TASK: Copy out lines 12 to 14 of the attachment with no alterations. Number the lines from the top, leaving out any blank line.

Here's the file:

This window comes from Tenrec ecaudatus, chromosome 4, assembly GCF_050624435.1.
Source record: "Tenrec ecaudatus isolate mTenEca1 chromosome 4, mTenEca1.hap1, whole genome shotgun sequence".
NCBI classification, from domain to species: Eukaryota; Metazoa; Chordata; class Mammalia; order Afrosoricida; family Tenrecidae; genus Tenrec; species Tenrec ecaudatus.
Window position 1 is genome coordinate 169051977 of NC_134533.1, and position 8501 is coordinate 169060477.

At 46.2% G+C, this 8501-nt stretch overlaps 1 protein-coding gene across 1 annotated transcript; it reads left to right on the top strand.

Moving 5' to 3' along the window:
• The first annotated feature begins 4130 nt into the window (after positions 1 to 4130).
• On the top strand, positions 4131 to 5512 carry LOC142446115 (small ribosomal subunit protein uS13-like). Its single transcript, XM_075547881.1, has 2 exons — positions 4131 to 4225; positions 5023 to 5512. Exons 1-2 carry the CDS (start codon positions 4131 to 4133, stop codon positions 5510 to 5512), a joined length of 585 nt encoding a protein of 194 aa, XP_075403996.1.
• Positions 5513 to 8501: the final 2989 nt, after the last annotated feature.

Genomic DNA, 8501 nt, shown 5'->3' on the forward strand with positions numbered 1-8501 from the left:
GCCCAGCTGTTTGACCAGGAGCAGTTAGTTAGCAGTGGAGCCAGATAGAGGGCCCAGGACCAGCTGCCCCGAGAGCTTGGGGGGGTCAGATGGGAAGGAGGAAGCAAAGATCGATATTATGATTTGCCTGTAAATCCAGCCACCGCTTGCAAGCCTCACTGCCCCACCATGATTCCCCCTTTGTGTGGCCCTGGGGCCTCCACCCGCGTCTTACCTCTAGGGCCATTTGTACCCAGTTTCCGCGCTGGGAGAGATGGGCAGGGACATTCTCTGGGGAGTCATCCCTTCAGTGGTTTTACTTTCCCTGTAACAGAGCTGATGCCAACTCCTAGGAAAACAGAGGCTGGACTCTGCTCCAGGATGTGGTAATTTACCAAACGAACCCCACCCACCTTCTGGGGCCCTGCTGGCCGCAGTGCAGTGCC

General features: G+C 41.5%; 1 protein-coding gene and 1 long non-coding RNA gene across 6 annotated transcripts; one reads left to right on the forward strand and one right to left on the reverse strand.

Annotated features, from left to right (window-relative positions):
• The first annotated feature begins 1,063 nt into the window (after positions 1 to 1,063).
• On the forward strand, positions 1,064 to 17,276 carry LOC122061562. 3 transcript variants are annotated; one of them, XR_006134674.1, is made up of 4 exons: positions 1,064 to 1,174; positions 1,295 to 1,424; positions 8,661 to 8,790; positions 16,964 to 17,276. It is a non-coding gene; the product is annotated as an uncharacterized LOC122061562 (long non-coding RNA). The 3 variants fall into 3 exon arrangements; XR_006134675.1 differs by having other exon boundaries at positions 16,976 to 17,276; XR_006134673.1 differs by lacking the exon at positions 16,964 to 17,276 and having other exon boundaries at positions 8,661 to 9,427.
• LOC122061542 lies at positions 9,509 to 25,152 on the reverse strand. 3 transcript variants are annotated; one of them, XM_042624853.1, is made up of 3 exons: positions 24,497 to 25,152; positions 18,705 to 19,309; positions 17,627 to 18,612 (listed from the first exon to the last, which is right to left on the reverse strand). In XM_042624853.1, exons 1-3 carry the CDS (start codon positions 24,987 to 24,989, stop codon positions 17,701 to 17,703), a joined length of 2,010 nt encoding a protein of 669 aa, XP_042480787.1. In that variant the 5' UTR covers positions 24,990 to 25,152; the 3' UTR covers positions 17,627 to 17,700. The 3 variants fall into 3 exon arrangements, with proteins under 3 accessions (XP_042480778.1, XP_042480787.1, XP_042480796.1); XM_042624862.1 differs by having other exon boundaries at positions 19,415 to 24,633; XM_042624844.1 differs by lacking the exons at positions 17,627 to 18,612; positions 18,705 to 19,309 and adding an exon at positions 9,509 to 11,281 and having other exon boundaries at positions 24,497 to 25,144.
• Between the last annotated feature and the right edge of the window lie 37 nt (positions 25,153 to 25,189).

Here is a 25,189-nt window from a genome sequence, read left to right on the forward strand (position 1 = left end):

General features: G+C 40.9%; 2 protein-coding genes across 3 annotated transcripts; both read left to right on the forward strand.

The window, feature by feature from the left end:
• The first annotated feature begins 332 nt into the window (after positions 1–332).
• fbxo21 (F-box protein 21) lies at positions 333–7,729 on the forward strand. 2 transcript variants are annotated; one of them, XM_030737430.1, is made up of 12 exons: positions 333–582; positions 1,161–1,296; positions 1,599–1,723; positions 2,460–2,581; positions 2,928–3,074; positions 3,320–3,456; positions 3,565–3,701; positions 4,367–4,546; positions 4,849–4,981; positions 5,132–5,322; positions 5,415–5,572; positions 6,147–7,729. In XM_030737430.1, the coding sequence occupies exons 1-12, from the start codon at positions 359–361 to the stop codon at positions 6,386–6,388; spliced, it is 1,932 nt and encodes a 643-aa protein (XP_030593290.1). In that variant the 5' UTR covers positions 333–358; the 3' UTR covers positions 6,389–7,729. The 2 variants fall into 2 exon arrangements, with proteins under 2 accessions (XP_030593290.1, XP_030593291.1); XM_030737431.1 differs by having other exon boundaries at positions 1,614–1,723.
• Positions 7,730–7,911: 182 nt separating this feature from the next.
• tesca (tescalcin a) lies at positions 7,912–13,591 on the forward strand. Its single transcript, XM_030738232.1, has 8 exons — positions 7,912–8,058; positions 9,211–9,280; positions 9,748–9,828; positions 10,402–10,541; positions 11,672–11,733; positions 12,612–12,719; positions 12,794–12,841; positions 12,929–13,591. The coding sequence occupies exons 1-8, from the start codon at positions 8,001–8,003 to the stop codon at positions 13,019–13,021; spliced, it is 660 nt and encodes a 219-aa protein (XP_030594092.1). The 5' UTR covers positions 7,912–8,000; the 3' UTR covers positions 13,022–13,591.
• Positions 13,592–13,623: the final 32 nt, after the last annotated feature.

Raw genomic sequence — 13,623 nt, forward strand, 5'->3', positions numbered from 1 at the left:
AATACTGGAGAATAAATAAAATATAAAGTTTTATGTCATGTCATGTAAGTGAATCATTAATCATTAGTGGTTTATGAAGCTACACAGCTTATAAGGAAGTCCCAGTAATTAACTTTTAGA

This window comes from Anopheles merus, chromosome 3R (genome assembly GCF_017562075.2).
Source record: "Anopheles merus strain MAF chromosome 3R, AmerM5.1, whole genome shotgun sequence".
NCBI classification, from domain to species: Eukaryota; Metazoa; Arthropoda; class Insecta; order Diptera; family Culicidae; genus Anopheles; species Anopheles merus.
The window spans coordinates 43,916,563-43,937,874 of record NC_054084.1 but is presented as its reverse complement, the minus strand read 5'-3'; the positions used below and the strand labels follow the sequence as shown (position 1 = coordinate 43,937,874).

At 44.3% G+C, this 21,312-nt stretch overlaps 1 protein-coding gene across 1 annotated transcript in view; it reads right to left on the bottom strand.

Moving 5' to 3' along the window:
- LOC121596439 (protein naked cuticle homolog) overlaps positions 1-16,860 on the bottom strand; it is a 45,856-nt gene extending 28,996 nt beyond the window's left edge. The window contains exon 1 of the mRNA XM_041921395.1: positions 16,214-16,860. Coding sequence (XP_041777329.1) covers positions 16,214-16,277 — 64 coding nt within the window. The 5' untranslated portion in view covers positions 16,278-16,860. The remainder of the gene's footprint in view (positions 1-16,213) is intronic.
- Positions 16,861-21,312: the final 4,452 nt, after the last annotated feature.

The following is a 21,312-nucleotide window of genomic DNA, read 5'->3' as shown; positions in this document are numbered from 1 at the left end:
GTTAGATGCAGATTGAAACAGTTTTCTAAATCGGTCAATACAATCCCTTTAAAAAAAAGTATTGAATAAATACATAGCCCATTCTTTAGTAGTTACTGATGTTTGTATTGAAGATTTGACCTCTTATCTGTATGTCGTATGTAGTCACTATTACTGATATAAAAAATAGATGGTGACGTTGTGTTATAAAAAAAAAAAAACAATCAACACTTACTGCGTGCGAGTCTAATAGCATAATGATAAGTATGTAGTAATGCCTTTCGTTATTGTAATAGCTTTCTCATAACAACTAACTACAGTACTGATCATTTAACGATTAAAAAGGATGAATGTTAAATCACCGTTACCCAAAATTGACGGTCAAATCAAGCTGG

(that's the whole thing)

General features: G+C 41.5%; 1 protein-coding gene and 1 long non-coding RNA gene across 6 annotated transcripts; one reads left to right on the forward strand and one right to left on the reverse strand.

Annotated features, from left to right (window-relative positions):
• The first annotated feature begins 1,063 nt into the window (after positions 1 to 1,063).